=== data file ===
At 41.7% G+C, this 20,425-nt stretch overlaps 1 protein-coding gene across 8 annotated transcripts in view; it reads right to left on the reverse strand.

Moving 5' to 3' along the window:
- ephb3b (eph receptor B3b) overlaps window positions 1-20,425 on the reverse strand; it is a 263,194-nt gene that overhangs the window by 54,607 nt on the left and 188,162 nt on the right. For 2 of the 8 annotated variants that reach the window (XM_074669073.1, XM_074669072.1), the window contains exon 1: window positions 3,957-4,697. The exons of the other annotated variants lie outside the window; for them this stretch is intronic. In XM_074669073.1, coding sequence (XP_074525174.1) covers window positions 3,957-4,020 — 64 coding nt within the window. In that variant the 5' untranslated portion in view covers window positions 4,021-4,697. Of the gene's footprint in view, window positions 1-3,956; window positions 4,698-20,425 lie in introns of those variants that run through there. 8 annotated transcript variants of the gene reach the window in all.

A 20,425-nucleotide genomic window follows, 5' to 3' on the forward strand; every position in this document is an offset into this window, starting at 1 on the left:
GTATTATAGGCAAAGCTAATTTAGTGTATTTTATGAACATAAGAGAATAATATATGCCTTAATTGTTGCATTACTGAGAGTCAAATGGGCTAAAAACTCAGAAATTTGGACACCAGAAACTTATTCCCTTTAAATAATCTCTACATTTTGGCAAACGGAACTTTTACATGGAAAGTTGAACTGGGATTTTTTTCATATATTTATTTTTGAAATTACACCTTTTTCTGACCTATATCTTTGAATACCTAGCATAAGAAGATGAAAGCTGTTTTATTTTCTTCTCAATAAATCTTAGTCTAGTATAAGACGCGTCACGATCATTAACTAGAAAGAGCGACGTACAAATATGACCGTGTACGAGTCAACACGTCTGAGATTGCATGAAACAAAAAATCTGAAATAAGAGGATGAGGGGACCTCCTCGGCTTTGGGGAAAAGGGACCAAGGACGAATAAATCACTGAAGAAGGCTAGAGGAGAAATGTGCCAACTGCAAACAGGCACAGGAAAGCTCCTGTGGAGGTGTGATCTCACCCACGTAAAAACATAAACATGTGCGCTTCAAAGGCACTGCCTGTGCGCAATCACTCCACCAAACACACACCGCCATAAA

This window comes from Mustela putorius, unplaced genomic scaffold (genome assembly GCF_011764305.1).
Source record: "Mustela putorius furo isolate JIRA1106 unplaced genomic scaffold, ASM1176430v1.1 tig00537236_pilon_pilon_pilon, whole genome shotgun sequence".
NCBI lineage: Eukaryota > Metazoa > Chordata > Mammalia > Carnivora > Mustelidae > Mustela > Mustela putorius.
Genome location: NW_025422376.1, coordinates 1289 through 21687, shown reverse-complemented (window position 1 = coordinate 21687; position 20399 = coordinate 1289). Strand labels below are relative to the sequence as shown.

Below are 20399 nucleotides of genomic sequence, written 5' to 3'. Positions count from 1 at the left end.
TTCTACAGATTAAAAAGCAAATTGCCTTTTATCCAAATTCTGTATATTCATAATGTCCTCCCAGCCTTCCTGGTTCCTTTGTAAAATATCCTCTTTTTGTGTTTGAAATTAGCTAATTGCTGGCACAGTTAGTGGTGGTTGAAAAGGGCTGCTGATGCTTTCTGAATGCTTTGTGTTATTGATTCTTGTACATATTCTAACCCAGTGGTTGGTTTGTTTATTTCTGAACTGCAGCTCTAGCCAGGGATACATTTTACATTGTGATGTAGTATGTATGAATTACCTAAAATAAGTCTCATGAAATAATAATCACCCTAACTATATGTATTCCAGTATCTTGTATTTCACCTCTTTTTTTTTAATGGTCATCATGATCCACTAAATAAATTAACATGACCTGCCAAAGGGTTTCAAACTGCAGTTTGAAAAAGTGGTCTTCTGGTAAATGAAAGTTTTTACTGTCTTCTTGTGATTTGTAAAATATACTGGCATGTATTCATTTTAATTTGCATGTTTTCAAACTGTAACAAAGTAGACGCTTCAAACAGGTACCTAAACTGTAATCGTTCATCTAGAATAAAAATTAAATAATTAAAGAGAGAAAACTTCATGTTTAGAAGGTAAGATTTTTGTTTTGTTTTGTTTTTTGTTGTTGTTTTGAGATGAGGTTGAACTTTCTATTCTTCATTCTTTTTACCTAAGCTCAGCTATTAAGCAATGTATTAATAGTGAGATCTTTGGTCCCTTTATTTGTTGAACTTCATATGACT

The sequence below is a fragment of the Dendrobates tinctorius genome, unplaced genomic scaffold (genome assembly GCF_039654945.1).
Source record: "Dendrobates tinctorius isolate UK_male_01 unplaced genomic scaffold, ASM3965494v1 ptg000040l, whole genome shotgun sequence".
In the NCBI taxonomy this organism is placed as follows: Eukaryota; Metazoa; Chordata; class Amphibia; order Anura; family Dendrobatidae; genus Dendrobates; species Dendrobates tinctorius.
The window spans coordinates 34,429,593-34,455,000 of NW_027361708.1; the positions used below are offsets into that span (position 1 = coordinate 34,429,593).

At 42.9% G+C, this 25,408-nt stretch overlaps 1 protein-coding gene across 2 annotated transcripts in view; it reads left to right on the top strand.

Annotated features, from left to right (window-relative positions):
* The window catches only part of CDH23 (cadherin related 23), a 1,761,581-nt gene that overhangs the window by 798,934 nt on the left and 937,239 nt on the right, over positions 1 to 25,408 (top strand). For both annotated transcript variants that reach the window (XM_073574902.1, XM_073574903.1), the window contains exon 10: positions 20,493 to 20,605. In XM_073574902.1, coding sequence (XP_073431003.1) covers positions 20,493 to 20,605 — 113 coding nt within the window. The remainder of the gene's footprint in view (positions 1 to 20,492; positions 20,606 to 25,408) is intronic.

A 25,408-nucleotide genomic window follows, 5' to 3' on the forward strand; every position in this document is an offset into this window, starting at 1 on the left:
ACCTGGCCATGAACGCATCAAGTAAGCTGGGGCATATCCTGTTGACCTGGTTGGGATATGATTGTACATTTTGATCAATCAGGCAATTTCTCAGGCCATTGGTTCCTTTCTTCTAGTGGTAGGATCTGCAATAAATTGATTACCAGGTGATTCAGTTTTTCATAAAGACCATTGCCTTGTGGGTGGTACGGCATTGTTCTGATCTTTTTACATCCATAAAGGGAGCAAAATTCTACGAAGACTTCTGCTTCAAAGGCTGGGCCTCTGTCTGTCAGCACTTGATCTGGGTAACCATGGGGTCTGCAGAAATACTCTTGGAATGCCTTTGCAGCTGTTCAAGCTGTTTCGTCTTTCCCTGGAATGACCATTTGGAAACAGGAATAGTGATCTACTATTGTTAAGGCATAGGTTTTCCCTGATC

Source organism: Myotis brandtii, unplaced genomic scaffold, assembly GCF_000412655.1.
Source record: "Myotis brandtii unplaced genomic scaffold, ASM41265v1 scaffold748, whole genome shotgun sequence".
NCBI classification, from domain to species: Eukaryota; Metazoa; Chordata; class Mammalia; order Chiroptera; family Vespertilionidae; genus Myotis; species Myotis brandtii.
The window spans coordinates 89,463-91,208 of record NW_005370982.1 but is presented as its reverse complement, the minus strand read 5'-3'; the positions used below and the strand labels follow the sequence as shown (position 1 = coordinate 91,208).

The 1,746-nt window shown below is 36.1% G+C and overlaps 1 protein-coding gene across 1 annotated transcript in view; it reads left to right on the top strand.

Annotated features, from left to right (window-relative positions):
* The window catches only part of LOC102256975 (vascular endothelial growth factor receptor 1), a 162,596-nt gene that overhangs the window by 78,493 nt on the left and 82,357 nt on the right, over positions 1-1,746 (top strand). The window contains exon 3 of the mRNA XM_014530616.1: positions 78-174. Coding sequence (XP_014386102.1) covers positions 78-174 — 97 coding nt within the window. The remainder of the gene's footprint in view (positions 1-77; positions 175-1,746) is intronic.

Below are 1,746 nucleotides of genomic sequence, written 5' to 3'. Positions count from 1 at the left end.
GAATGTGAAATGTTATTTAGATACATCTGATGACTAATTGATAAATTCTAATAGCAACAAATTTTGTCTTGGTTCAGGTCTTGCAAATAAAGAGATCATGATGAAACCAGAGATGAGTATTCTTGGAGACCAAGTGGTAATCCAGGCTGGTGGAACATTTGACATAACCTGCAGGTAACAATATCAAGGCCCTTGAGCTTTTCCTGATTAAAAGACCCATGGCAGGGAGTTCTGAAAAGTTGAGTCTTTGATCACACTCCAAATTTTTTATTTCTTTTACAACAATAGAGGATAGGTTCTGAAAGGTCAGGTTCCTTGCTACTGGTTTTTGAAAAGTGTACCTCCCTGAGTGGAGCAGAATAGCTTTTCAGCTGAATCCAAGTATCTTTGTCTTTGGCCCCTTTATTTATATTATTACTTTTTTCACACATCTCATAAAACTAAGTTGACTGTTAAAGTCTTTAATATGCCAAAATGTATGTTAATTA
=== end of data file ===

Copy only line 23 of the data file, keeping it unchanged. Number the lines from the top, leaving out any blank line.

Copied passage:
NCBI classification, from domain to species: Eukaryota; Metazoa; Chordata; class Mammalia; order Chiroptera; family Vespertilionidae; genus Myotis; species Myotis brandtii.